All Townsend Fellows

Dissertation Fellow
2017-2018

Joseph Albernaz mines the poetry and thought of the Romantic period (roughly 1760–1830) to uncover a new concept of community: a community that is groundless, and not based in a common nature, identity, trait, or essence.

Adam Anderson, Near Eastern Studies
Mellon Postdoctoral Fellow
2017-2018

Adam Anderson’s work brings together the fields of archaeology and computational linguistics to reconstruct the social and economic networks documented during the late third to early second millennia in the ancient Near East (2110–1750 BCE).

Isabel Richter, History and German
Visiting Professor
2017-2018

Isabel Richter has published books on the history of left-wing resistance to National Socialism and the cultural history of death in the 19th century.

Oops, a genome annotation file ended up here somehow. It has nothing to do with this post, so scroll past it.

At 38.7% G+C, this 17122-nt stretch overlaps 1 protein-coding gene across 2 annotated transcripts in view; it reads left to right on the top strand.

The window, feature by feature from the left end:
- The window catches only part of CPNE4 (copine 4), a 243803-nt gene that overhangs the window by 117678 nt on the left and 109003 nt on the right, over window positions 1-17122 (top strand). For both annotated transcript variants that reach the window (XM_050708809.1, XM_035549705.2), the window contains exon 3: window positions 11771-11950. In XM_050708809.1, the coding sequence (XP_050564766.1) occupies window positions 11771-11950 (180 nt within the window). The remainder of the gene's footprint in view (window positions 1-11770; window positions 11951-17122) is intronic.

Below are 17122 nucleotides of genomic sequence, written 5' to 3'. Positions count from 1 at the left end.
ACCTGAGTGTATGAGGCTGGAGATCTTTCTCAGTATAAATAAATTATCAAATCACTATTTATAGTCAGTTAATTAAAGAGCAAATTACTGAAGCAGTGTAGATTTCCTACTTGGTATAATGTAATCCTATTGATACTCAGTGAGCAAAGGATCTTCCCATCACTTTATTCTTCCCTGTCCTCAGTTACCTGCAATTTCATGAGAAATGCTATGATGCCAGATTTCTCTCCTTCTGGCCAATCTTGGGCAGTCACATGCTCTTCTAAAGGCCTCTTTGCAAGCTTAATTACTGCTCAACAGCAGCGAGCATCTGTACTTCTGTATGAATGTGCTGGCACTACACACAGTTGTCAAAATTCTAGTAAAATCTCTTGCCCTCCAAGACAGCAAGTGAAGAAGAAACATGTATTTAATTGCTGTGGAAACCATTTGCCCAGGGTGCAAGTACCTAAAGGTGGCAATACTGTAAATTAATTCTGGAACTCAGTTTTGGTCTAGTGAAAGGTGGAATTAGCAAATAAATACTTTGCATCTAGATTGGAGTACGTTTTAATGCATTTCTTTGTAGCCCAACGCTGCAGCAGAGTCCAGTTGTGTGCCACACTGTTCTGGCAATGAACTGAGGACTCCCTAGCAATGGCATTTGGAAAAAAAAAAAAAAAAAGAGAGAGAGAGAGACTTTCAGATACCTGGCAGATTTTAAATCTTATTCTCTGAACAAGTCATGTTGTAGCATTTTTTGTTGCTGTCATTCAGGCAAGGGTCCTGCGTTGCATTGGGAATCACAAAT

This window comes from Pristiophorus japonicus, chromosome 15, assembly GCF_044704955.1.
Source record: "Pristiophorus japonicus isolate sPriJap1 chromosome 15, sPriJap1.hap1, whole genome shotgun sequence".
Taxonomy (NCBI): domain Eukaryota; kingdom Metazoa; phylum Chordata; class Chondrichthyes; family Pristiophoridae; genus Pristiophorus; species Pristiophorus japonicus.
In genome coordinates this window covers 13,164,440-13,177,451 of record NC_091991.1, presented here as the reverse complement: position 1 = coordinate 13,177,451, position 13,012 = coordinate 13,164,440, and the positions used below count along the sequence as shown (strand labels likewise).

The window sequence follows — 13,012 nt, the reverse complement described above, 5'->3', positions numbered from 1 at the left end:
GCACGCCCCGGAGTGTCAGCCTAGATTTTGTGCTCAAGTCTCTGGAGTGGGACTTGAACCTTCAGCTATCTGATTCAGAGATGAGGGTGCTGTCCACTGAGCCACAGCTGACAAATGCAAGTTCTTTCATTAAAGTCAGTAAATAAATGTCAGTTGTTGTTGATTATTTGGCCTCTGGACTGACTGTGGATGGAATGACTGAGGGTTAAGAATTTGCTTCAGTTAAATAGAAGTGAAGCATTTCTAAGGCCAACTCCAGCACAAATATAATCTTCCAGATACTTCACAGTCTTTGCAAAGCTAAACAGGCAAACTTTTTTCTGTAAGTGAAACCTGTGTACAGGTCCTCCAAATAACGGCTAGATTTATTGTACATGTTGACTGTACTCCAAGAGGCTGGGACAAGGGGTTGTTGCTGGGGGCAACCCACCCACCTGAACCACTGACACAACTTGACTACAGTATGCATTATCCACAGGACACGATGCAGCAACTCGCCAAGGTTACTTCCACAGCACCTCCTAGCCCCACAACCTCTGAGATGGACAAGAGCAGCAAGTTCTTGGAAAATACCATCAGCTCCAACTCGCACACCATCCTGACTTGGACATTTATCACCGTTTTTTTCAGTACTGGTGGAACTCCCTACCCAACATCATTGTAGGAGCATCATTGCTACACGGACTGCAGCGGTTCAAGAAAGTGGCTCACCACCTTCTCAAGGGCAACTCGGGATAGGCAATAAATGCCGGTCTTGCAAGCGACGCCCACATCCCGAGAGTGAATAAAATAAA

Jeffrey Kaplan, Philosophy
Dissertation Fellow
2017-2018

Jeffrey Kaplan’s work concerns the central problem in philosophy of law for the last century: how can human-made law have authority? Rather than offer a straightforward solution, Kaplan shows that the problem results from an ambiguity in the notion of authority.

Seth Holmes, Public Health and Medical Anthropology
Associate Professor Fellow
2017-2018

Seth Holmes utilizes social theory in his Townsend Center project to explore the ways in which medical students learn to perceive and respond to social difference.

Mark Goble, English
Associate Professor Fellow
2017-2018

Mark Goble is the author of Beautiful Circuits: Modernism and the Mediated Life, as well as numerous essays on American literature and film.

Lisa Trever, History of Art
Assistant Professor Fellow
2017-2018

Lisa Trever asks how art and images can be interpreted in an ancient, “non-Western” setting a thousand years removed from textual sources. This problem is situated within a study of mural art made in north coastal Peru in 200–850 CE.

Damon Young, French and Film & Media
Assistant Professor Fellow
2017-2018

Damon Young examines aspects of Web 2.0 culture that suggest that the 21st-century self is no longer “private” or “interior” in the same way as the self that earlier expressed itself in the autobiography and the novel.

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